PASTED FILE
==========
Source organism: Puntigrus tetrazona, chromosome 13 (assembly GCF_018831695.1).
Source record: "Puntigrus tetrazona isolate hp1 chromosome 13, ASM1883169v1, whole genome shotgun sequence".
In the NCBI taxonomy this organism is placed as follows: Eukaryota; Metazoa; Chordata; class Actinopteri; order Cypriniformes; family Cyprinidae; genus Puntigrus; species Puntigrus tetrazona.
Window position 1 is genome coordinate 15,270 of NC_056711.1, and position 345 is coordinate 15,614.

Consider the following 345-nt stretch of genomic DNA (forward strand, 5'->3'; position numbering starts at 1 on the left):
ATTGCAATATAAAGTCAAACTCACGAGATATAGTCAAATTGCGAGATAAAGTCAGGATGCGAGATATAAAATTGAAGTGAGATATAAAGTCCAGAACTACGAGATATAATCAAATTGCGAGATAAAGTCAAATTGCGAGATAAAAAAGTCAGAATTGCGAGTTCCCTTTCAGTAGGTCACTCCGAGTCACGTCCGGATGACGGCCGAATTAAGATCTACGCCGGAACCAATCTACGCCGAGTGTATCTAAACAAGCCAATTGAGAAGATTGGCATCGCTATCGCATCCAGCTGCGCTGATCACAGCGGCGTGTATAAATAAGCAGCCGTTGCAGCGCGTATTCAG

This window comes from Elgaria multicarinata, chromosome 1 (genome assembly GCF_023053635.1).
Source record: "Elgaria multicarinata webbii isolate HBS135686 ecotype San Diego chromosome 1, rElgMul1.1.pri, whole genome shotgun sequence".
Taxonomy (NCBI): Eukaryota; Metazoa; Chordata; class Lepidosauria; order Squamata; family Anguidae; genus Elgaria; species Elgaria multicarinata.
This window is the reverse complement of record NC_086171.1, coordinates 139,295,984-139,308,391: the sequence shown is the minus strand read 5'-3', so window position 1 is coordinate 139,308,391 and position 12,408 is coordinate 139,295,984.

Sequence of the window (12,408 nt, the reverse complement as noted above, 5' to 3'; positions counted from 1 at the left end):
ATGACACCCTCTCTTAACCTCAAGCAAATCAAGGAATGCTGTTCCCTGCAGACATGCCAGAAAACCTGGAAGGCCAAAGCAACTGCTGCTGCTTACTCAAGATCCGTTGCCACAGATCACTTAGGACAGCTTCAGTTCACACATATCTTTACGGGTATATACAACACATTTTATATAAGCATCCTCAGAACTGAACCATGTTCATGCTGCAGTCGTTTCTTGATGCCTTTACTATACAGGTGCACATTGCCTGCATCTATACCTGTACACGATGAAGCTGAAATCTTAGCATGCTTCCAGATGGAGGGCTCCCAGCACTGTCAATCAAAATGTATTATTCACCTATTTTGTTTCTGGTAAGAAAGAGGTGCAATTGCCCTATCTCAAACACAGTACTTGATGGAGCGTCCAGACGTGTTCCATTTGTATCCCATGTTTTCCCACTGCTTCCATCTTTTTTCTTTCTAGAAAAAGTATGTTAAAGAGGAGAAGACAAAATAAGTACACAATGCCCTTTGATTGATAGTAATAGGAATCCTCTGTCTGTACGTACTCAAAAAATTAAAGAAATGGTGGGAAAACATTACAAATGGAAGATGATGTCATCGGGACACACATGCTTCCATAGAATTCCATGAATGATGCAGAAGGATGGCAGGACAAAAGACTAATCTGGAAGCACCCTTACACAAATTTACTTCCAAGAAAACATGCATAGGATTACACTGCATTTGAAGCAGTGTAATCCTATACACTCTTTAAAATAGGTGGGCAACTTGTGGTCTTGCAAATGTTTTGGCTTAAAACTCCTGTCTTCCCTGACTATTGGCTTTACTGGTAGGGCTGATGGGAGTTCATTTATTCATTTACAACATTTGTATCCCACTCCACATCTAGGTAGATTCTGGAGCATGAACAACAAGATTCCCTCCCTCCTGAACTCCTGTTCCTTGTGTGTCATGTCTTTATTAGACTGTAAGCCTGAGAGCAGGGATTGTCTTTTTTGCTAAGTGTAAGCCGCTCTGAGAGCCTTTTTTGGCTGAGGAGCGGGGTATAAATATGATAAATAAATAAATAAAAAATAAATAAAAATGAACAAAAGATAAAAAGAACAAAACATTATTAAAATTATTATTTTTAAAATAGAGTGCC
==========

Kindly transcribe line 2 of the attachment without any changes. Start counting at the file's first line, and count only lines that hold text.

Source record: "Puntigrus tetrazona isolate hp1 chromosome 13, ASM1883169v1, whole genome shotgun sequence".